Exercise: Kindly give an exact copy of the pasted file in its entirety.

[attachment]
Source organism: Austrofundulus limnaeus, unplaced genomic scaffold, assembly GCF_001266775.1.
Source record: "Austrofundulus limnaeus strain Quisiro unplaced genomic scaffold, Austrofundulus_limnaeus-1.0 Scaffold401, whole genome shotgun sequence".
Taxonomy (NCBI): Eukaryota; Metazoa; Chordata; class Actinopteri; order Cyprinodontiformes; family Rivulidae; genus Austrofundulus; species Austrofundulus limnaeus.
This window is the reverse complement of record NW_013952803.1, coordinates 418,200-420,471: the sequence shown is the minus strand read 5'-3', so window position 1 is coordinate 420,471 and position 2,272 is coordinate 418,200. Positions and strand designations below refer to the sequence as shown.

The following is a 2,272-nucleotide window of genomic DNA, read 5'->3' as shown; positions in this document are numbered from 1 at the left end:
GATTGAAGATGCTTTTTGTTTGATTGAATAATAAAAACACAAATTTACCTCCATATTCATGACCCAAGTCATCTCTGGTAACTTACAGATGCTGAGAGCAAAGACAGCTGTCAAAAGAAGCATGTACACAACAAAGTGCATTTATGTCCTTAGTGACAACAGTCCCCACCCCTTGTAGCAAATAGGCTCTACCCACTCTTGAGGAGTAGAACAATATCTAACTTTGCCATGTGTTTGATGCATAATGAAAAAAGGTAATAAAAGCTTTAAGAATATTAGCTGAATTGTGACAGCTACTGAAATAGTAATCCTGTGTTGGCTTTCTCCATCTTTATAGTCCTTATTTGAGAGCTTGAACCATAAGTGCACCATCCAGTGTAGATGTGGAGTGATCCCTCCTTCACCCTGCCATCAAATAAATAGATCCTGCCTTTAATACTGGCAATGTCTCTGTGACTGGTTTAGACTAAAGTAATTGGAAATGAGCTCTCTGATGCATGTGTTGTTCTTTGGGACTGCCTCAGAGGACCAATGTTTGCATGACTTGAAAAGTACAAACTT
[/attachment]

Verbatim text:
Source organism: Austrofundulus limnaeus, unplaced genomic scaffold, assembly GCF_001266775.1.
Source record: "Austrofundulus limnaeus strain Quisiro unplaced genomic scaffold, Austrofundulus_limnaeus-1.0 Scaffold401, whole genome shotgun sequence".
Taxonomy (NCBI): Eukaryota; Metazoa; Chordata; class Actinopteri; order Cyprinodontiformes; family Rivulidae; genus Austrofundulus; species Austrofundulus limnaeus.
This window is the reverse complement of record NW_013952803.1, coordinates 418,200-420,471: the sequence shown is the minus strand read 5'-3', so window position 1 is coordinate 420,471 and position 2,272 is coordinate 418,200. Positions and strand designations below refer to the sequence as shown.

The following is a 2,272-nucleotide window of genomic DNA, read 5'->3' as shown; positions in this document are numbered from 1 at the left end:
GATTGAAGATGCTTTTTGTTTGATTGAATAATAAAAACACAAATTTACCTCCATATTCATGACCCAAGTCATCTCTGGTAACTTACAGATGCTGAGAGCAAAGACAGCTGTCAAAAGAAGCATGTACACAACAAAGTGCATTTATGTCCTTAGTGACAACAGTCCCCACCCCTTGTAGCAAATAGGCTCTACCCACTCTTGAGGAGTAGAACAATATCTAACTTTGCCATGTGTTTGATGCATAATGAAAAAAGGTAATAAAAGCTTTAAGAATATTAGCTGAATTGTGACAGCTACTGAAATAGTAATCCTGTGTTGGCTTTCTCCATCTTTATAGTCCTTATTTGAGAGCTTGAACCATAAGTGCACCATCCAGTGTAGATGTGGAGTGATCCCTCCTTCACCCTGCCATCAAATAAATAGATCCTGCCTTTAATACTGGCAATGTCTCTGTGACTGGTTTAGACTAAAGTAATTGGAAATGAGCTCTCTGATGCATGTGTTGTTCTTTGGGACTGCCTCAGAGGACCAATGTTTGCATGACTTGAAAAGTACAAACTT